Questions

Provincial Transportation Debate

Below is a list of 45 questions that were submitted by Transport Futures, RCCAO, Move the GTHA, TTCriders, InterCityRail Steering Committee and members of the live audience. Though there is overlap, we've done our best to categorize them under the four debate headings. Unfortunately, there wasn't enough time to answer all of them during the 2-hour debate but you can watch/listen to the responses for those questions that were posed by moderator Steve Paikin.

A. Highways, Roads and Safety
 

A1. The government has promised that $25 billion will be invested in roads over the next 10 years ($2.5 billion/year). If elected, what percentage of this amount would your party allocate to:

  • Highways
  • Asset Management
  • Complete Streets
  • Active Transportation
  • Transportation Demand Management (including mobility pricing infrastructure)
  • Vehicle to Infrastructure Communications for Automated Vehicles
  • Other capital or operating costs?

Of these options, what would be your party’s priorities between 2018 and 2022? What would they be between 2022 and 2028?

A2. What role do you see active transportation and other services playing in providing first and last mile options to commuters to and from urban centres in southern Ontario?

A3. Truckers must move goods to market in order to keep the economy humming. However, they share finite road space with passenger vehicles which often causes congestion, delays shipments and leads to long driving hours. How will you prioritize goods movement so it can be more efficient and safe?

A4. "The 2013 Ontario Road Safety Annual Report indicates that one person is killed every 17 hours on Ontario roads, costing society well over $14 billion annually.”  In 2016, there were 775 deaths and 67,381 injuries. What does your party plan to substantially decrease Ontario deaths and injuries in keeping with international Vision Zero objectives?

A5. Our transportation system is critical to moving goods. Freight is the fastest growing component of transport emissions and is expected to emit more than passenger movement by 2030. What will your party do to help goods move more efficiently on our highways and city roads? How will you support industry in becoming more efficient?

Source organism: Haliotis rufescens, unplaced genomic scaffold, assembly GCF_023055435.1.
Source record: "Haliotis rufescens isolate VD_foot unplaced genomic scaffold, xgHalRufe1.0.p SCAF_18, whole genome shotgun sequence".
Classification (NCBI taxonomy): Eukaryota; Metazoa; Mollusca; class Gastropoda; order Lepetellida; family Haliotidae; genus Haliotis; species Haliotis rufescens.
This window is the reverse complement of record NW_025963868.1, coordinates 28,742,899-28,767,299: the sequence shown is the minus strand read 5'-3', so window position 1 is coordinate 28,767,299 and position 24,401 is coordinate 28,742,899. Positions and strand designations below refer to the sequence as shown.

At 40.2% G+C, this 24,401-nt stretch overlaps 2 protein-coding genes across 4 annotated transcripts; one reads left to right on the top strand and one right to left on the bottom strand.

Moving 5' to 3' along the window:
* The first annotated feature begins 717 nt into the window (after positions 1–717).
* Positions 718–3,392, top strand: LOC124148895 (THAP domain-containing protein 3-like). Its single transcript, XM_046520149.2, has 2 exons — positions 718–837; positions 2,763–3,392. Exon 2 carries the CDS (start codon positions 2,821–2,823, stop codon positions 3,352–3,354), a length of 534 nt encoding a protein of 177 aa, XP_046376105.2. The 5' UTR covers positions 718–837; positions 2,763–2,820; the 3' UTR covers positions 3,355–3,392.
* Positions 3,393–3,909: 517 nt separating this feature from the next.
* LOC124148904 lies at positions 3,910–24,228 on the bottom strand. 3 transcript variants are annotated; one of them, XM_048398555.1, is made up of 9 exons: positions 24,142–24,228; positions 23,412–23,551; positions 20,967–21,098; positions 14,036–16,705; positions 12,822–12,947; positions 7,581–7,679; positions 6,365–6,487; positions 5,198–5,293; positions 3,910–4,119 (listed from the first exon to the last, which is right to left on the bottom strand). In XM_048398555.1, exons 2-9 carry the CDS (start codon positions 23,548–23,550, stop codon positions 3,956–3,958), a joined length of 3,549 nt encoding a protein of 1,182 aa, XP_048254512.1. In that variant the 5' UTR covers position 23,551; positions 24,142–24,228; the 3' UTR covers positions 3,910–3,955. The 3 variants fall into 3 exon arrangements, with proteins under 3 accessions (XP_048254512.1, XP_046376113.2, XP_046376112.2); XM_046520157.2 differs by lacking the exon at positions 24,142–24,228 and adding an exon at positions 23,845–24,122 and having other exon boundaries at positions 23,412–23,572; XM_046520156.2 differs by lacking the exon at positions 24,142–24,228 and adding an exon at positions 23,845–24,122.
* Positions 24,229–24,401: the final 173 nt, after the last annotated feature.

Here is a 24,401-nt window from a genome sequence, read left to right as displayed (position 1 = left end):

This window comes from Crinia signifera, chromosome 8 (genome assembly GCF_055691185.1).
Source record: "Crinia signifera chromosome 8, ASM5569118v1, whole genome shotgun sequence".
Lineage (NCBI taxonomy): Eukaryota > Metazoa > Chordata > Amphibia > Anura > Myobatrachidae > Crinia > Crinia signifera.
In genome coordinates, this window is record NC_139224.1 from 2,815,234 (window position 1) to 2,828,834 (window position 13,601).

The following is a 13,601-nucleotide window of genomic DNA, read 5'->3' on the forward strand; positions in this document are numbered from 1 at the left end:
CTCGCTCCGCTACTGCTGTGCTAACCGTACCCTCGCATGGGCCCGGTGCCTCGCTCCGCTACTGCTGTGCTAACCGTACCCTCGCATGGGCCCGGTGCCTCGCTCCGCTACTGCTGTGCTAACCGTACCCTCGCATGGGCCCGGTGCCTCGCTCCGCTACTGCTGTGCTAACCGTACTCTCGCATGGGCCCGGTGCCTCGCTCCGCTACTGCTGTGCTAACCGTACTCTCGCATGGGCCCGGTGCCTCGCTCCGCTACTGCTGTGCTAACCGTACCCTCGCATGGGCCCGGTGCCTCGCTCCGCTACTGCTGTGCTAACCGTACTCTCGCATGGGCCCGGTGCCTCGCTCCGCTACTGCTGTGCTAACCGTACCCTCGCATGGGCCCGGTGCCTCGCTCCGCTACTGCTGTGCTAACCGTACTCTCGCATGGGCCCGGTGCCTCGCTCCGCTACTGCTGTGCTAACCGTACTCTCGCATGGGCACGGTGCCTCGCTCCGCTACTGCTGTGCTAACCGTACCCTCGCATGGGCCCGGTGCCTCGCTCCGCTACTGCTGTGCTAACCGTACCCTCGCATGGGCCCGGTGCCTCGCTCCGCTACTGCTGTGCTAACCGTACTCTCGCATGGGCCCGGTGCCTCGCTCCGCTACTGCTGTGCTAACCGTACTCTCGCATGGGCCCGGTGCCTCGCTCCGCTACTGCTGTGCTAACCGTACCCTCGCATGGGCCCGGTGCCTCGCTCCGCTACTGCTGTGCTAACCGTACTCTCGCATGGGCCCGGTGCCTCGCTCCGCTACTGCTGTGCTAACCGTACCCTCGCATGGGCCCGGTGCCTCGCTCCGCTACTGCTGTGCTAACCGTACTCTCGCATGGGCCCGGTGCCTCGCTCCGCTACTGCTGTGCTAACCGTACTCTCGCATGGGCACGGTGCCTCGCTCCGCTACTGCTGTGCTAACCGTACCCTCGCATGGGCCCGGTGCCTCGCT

A6. Transportation problems are often caused by bad urban planning. How would you improve civic planning to alleviate commuting problems?

A7. There has been much talk over the past decade, about the need to rethink the way our legal system deals with motor vehicle operators who kill or maim vulnerable road users on Ontario's streets. Dark humour has long held that "if one wants kill with impunity in Ontario, a car is the recommended weapon of choice."  In the shadow of the more recent rental van murder on Toronto's streets, what will you do to ensure that Ontarians are afforded a more transparent accounting of how the Darcy Allan Sheppard case was handled, and how will your party repair damage already done to Ontario's perceived commitment to the concept of equal justice for all, regardless of personal mobility choice?

A8. Q for Steven Del Duca: Road deaths among pedestrians are increasing in cities and yet the provincial Liberals rejected a comprehensive Vulnerable Road User Law in favour of minor amendments masquerading as the needed changes. Why?

B. Transit, Intercity Travel and Smart Mobility

B1. The future is difficult to predict, but there are clues that car sharing, automated and connected vehicles will become dominant. How do you think these trends will impact how we get around (especially as millennials are choosing not to drive)? Can AVs support public transit or will this new mobility be a threat to transit? If elected, would your government create incentives to ensure that AVs are shared rather than owned in the traditional sense?

B2. In its 2018 budget, the Liberals slated $79B for transit over 10 years – an increase of $23B over 2017 Budget, including $11B for High Speed Rail.  On May 9, Doug Ford and the PCs promised additional $5B for transit based on the Liberal’s 2017 Budget, an $18B decrease. The NDP has promised $180B for infrastructure over 10 years but the platform is not clear what percentage is specifically for transportation infrastructure. The Green Party will increase public transit infrastructure funding to a maximum of $8.05 billion per year. To all parties: Based on professional evidence and advice, which transit projects will be your priorities and which ones will take a back burner or be cancelled? Do you support a range of transportation options such as LRT, Bus Rapid Transit, cycling lanes and walking? Why should cities like Kitchener-Waterloo have LRT when Scarborough, which has only slightly more population, have a subway?

B3. The Environmental Assessment (EA) for the proposed Kitchener to London high-speed rail project excludes other alternatives, including improved services on existing passenger rail routes in southwestern Ontario. Considering the Liberal government has estimated the cost of the project at $11 billion, how can we be assured that this represents the best value for money and acceptable risk for Ontario taxpayers, when possible alternatives may be deliverable at lower cost and risk and much sooner than the seemingly optimistic 2025 date indicated in the final high-speed rail report?

B4. A $150 million High Speed Rail EA is now underway and the Liberal budget allocates $11B to build it. It appears that the Liberal government restricted the EA to include only 250 kph HSR in a dedicated corridor between London and Kitchener? Would your party open up the EA to look at other transportation options to link Southern Ontario, including high performance rail that integrates VIA with better bus service and possible car sharing? Would these options have less impact on rural Ontario?